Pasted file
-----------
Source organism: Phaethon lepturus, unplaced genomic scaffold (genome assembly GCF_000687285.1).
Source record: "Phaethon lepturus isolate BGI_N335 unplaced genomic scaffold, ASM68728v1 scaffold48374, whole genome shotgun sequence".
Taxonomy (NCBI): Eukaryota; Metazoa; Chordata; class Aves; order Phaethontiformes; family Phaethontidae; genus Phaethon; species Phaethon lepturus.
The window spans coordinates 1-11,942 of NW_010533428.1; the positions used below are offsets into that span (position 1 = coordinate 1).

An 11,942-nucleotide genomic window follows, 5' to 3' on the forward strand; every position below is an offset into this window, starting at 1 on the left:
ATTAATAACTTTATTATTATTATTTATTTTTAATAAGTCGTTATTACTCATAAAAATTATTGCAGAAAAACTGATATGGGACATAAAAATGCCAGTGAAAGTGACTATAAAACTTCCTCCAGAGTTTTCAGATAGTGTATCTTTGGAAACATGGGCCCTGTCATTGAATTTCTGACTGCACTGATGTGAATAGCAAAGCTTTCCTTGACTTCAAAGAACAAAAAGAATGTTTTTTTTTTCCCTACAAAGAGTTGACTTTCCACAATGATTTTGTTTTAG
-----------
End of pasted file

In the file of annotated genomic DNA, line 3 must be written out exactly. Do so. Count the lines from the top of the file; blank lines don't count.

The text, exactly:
Taxonomy (NCBI): Eukaryota; Metazoa; Chordata; class Aves; order Phaethontiformes; family Phaethontidae; genus Phaethon; species Phaethon lepturus.